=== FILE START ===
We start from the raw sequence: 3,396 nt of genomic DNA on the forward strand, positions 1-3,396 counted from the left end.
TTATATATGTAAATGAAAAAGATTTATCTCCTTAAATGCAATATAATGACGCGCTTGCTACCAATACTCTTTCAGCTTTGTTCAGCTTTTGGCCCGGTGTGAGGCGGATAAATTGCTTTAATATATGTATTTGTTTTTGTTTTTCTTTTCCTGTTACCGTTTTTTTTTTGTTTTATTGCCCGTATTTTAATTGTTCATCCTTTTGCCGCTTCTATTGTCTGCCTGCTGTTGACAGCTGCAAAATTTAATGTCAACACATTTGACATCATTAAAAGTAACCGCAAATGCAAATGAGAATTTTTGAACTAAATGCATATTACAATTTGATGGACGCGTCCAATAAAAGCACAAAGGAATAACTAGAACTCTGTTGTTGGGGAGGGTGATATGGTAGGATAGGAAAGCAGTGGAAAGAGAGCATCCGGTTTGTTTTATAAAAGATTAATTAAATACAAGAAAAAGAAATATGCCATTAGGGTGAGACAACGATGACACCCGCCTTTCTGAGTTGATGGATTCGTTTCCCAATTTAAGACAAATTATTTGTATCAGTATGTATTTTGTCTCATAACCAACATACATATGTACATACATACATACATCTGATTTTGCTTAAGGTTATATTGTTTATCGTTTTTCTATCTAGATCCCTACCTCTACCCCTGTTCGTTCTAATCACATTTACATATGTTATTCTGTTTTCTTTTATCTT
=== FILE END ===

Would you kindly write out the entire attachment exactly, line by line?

We start from the raw sequence: 3,396 nt of genomic DNA on the forward strand, positions 1-3,396 counted from the left end.
TTATATATGTAAATGAAAAAGATTTATCTCCTTAAATGCAATATAATGACGCGCTTGCTACCAATACTCTTTCAGCTTTGTTCAGCTTTTGGCCCGGTGTGAGGCGGATAAATTGCTTTAATATATGTATTTGTTTTTGTTTTTCTTTTCCTGTTACCGTTTTTTTTTTGTTTTATTGCCCGTATTTTAATTGTTCATCCTTTTGCCGCTTCTATTGTCTGCCTGCTGTTGACAGCTGCAAAATTTAATGTCAACACATTTGACATCATTAAAAGTAACCGCAAATGCAAATGAGAATTTTTGAACTAAATGCATATTACAATTTGATGGACGCGTCCAATAAAAGCACAAAGGAATAACTAGAACTCTGTTGTTGGGGAGGGTGATATGGTAGGATAGGAAAGCAGTGGAAAGAGAGCATCCGGTTTGTTTTATAAAAGATTAATTAAATACAAGAAAAAGAAATATGCCATTAGGGTGAGACAACGATGACACCCGCCTTTCTGAGTTGATGGATTCGTTTCCCAATTTAAGACAAATTATTTGTATCAGTATGTATTTTGTCTCATAACCAACATACATATGTACATACATACATACATCTGATTTTGCTTAAGGTTATATTGTTTATCGTTTTTCTATCTAGATCCCTACCTCTACCCCTGTTCGTTCTAATCACATTTACATATGTTATTCTGTTTTCTTTTATCTT